This is also true for Grant Writers; why are they in such high demand? This is due to the fact that most people do not live in the area or only dabble in their creation.
The key is to find a position/area that you are best suited for and stick with it.
This is the key to your professional success, but it is also the most difficult decision you will have to make.
Don’t go back and forth between development and programs.
Don’t start with operations and work your way up to marketing.
These leaps are extremely difficult to execute.
Decide what you want to do today and get started; if you don’t have enough experience to be paid, volunteer.
If you are a senior executive who is not currently employed, you should consider joining a board.
(2) Choosing and adhering to a broad area of interest as well as a broad mission or niche within the foundation sector.
Every day, job seekers are surprised when they are not chosen for a position despite having placed second or third in the interview process.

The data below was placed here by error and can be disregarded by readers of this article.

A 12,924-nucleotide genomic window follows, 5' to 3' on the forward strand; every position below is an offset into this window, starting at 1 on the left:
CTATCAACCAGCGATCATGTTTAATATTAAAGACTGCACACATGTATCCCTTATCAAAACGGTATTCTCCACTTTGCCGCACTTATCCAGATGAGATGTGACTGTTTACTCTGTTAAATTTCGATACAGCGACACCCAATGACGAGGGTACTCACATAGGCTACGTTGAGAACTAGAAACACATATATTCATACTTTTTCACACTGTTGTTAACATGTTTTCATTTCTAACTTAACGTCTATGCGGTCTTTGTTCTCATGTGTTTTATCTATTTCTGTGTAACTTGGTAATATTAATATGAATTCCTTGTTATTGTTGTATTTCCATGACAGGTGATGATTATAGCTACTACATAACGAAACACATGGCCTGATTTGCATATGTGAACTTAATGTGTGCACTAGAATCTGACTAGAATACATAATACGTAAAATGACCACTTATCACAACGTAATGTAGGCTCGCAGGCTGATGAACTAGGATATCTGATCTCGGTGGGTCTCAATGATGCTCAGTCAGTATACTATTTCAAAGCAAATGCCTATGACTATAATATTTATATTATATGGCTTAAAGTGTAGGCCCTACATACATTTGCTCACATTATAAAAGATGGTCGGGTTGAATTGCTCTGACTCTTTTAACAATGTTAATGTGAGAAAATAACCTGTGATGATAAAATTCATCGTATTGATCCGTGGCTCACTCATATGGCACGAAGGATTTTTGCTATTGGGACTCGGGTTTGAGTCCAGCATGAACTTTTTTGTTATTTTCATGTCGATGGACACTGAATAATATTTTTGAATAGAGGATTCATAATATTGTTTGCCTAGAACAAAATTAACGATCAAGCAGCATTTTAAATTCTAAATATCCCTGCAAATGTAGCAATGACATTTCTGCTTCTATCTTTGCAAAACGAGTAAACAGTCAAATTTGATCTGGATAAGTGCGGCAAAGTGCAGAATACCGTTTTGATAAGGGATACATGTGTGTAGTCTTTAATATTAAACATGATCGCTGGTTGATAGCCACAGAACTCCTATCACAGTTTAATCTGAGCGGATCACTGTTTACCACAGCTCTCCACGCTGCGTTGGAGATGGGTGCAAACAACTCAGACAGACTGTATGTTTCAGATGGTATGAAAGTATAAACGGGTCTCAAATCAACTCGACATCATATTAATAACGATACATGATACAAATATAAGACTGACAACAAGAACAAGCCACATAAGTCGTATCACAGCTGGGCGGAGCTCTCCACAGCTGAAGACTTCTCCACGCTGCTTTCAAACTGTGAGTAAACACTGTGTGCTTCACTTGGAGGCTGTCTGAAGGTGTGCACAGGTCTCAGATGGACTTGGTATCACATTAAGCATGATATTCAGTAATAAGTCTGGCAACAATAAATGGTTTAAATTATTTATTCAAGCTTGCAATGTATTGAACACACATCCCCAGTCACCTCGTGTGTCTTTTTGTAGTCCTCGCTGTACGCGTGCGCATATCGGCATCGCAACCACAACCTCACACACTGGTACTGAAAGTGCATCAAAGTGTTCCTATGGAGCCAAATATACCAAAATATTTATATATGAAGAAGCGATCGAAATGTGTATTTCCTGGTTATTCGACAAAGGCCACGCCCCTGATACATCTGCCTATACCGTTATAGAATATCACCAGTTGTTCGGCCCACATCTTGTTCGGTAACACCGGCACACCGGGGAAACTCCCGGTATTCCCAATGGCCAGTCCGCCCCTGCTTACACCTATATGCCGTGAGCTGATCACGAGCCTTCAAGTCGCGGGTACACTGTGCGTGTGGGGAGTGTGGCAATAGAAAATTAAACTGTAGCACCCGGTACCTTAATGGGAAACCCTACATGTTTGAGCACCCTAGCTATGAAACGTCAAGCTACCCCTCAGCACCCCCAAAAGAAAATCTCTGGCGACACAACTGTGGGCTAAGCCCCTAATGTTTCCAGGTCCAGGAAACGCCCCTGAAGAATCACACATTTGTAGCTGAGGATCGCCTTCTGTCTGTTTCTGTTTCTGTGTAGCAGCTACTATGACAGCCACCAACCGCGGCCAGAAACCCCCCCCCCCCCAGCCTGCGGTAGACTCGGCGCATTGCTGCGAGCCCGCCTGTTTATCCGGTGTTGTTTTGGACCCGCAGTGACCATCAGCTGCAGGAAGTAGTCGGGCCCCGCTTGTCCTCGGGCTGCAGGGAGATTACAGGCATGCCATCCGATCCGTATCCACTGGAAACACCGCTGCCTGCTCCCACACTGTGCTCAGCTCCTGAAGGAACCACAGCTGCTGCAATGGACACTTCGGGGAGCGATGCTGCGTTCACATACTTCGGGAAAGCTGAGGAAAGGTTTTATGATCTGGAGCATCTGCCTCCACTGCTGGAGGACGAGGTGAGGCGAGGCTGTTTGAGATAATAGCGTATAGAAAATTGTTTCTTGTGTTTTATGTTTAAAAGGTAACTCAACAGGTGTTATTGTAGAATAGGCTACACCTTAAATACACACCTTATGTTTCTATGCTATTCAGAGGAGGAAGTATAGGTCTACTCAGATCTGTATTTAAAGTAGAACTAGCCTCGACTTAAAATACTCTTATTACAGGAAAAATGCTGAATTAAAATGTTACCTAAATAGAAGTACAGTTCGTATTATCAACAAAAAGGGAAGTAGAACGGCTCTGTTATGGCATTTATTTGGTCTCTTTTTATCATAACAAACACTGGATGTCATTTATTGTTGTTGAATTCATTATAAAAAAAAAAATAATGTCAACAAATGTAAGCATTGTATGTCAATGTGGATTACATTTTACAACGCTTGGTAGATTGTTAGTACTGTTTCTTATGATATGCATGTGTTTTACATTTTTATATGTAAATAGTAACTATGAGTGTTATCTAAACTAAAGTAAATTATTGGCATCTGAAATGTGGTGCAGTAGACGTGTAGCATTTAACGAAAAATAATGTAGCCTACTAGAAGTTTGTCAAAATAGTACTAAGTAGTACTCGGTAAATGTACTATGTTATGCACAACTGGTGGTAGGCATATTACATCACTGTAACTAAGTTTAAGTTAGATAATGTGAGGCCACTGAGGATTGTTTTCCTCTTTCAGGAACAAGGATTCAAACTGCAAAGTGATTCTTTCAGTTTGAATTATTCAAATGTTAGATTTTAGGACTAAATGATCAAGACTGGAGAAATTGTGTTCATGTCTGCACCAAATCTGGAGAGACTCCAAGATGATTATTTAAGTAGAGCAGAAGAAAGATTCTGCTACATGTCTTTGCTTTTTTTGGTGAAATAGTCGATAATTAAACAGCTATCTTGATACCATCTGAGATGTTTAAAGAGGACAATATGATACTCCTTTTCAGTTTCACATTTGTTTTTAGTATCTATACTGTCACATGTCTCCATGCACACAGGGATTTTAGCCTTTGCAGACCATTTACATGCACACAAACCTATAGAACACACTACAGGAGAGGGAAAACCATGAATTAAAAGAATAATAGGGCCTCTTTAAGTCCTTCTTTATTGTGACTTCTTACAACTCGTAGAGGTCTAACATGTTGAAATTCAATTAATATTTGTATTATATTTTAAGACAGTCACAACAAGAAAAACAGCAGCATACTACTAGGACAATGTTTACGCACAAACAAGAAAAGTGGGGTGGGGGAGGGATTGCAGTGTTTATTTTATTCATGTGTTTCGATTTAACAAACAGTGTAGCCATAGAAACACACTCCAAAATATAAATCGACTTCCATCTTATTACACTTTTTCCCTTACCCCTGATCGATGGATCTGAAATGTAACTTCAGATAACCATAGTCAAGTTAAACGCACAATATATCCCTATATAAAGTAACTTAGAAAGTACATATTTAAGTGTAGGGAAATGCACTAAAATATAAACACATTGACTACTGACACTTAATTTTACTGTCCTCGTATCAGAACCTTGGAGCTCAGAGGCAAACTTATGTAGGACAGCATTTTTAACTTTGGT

I’d say that 8 out of 10 times it’s because someone else has prior exact industry experience in the position.
So, if you work in education, stay in education; if you work in a religious organization, stay in religion.
Of course, people get tired of it and want to see a change. Finding a niche and sticking to it is the most difficult aspect of foundation job hunting.
Remember that you are most qualified to work in the field you are currently in, so choose your positions and paths wisely.
(3) Although we are very diverse in ethnicity in the foundation sector, we are not always diverse in beliefs within each organization. In some ways, this can be constricting.
Because we are mission-driven organizations and most foundations hire people who morally agree with their actions, we may be less exposed to outside beliefs and competitive information.
Organizations typically hire individuals who are aligned with their mission and do not hire disinterested perspectives.
This is also why having an active board is so important for foundations, and why we hear from executive directors/CEOs in the recruiter sector, “I don’t want a yes person.”
This is less of an issue in the for-profit sector. Many larger for-profit corporations actually require disinterested perspectives and stockholders.